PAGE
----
I have found that cell phones make us less patient. We expect to get through to people faster, or at least get a quick return call, whether it is warranted or not. When my wife calls and leaves a message, she expects to get an answer. If not, the question that quickly follows is “where were you?” While this may often be a question of general curiosity, it is also a matter of surveillance; wherever I am my wife would like to have instant access to me. This is convenient when I am grocery shopping and something is left of the list. It is less so when I am running late and I am expected to provide an account of my whereabouts and the cause of the delay. Yet, I am no different. We do not have a land phone line. Therefore, whenever we call each other we are calling the cell of the other spouse. I tend to feel put off when I call and do not get a response.
In many ways, we have confused convenience with freedom. These technologies might expand the extent to which we are mobile but they also expand the extent to which we are controlled, or monitored, by others. Additionally the traditional controlling spheres of the home and the workplace are expanding. Now they extend to wherever we go. While Foucault did not live to see widespread laptop usage and cell phones, he did see that way in which we mistakenly call all things progress whether they really make us free or not. Part of the problem is that we are so overly caught up in the modern social constructs of progress and individual autonomy.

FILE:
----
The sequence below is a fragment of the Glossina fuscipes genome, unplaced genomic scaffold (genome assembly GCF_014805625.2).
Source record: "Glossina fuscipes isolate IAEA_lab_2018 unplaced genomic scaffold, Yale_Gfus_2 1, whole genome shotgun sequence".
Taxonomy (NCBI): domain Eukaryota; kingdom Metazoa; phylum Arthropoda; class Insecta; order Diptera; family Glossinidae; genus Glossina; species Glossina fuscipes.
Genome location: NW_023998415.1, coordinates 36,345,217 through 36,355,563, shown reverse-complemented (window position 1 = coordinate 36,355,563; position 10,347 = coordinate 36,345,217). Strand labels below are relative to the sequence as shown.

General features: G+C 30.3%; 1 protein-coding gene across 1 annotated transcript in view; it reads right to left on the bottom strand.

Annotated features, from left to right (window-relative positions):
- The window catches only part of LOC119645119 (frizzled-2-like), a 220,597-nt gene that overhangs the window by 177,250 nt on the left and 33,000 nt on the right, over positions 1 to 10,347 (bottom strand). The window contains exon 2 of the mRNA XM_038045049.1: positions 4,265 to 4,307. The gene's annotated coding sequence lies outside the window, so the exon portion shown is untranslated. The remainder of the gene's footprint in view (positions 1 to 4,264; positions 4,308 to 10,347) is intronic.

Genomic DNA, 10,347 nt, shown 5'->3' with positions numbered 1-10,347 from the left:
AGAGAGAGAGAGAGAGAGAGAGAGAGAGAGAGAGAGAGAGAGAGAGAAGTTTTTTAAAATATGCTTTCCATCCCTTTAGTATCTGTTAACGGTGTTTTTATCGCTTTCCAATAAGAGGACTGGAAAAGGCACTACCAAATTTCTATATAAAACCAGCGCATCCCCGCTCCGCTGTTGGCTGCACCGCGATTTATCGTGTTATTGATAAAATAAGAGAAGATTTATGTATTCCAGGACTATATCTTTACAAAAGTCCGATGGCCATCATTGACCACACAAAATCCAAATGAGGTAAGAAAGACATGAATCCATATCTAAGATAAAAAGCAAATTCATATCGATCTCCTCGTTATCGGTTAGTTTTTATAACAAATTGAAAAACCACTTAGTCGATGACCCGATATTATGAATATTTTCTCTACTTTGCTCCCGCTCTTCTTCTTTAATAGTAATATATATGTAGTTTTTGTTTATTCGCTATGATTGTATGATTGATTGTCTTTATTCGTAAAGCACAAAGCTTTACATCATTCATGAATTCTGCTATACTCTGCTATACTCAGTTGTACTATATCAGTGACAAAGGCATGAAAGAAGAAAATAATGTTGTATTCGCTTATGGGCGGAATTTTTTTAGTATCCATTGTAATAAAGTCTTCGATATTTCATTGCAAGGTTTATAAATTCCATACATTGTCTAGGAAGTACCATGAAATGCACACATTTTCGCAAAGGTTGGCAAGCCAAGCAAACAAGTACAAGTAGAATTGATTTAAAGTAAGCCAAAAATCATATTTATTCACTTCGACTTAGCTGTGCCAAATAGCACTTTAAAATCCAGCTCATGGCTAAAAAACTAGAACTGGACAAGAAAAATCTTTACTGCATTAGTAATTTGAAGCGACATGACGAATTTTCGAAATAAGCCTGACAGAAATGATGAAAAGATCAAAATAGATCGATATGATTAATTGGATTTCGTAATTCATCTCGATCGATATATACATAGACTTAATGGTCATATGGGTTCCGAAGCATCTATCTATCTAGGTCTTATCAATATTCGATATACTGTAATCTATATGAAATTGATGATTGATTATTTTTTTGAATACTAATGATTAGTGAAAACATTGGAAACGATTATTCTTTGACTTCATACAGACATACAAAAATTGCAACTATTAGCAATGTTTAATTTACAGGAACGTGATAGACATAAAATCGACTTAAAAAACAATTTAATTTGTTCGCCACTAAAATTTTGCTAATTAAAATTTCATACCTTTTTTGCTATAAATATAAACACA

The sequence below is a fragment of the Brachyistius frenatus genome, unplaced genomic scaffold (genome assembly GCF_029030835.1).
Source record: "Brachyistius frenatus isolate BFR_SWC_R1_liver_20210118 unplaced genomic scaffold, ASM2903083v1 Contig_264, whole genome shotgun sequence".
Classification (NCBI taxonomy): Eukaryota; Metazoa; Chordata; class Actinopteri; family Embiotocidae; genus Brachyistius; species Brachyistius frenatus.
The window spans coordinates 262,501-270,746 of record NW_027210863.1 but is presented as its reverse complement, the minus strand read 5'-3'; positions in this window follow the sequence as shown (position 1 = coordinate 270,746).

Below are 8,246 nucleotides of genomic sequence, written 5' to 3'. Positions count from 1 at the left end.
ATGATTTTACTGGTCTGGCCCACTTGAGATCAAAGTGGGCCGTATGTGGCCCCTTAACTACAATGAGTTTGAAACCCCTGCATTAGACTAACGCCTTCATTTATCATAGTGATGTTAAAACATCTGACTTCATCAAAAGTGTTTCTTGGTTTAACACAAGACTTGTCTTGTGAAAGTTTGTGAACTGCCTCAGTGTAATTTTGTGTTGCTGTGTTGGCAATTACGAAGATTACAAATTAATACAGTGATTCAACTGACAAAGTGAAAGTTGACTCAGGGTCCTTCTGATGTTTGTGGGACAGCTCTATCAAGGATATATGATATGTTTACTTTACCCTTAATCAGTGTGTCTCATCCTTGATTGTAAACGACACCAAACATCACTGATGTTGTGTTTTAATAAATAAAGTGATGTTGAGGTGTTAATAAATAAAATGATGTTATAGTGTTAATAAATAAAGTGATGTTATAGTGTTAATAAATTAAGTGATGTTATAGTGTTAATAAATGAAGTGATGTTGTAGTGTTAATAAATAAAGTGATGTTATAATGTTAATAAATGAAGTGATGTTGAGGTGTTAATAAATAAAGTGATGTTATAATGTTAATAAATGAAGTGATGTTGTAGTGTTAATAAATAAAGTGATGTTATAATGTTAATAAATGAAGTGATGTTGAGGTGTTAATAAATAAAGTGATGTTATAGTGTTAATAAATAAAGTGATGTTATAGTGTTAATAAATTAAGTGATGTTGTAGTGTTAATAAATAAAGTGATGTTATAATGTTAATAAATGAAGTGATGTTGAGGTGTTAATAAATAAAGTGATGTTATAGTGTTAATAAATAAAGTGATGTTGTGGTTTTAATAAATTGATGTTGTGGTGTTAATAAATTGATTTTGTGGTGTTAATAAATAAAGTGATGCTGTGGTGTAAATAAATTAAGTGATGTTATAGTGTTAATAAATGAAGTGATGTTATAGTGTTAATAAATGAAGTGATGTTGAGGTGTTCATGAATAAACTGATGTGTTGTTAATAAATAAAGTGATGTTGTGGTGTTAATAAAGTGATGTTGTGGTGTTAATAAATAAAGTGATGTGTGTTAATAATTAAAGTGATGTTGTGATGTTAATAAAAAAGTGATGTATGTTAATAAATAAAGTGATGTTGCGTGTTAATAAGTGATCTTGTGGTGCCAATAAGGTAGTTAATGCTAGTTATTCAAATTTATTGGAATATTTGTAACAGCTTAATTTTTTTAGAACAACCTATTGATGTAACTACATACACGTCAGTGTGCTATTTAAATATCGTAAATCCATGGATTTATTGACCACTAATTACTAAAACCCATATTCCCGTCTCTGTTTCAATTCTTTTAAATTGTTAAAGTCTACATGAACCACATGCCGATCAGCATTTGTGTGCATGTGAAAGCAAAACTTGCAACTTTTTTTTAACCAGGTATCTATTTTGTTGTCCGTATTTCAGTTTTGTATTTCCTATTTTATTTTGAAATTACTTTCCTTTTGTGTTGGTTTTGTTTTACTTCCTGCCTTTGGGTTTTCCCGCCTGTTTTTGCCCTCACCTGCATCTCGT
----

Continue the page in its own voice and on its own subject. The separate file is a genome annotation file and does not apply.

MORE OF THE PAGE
I have recently added an iPad to my postmodern tool kit. Make no mistake…I am enslaved to it. I am also loving every moment of it.
4 Replies to “Foucault, Surveillance, and Cell Phones”
i agree. cell phones are evil.
Did I say that? Thanks for the comment, g. wesley.
Since I’m that guy at the beach with my laptop, I approve this message … When I can’t get back to sleep at 2:00 a.m., I might as well sit up and transcribe another couple of pages of client work. When there’s a good movie on TV, I might as well be working on the keyboard while I listen to it, never watch it. When dinner is in the oven I might as well sit down and type rather than sit back and put my feet up. I can almost never justify shelving work for an evening of freedom.
I don’t use a telephone, either landline or cell. That began as a cost-cutting thing when I was starting my business, but now I resist a phone because I *don’t* want to be instantly available. Clients who insist I call them so they can give me instructions by phone invariably take eight or ten times as much of my time than if they had typed out their instructions via email; they don’t like to be charged for the time they’re instructing me (read: blathering on self-importantly), or for the time I spend making a record of the conversation and getting them to sign off on it (because invariably they won’t remember later quite what instructions they gave and the fact that they didn’t tell me they had already searched such-and-such a source). But the worst surveillance is the client who is used to being on a cell constantly, who emails every day, or even more often, wondering how I’m coming on the project and do I have any questions and can I give an interim report. Reporting to such a client takes the time I need to be putting into their research!
Hate surveillance! or at least the attitude of those who confuse instant availability with closer cooperation and quicker progress on work.
On the subject of the Panopticon, and surveillance:
Remember that Santa Claus sees us when we’re sleeping, and knows when we’re awake. He knows when we’ve been bad or good.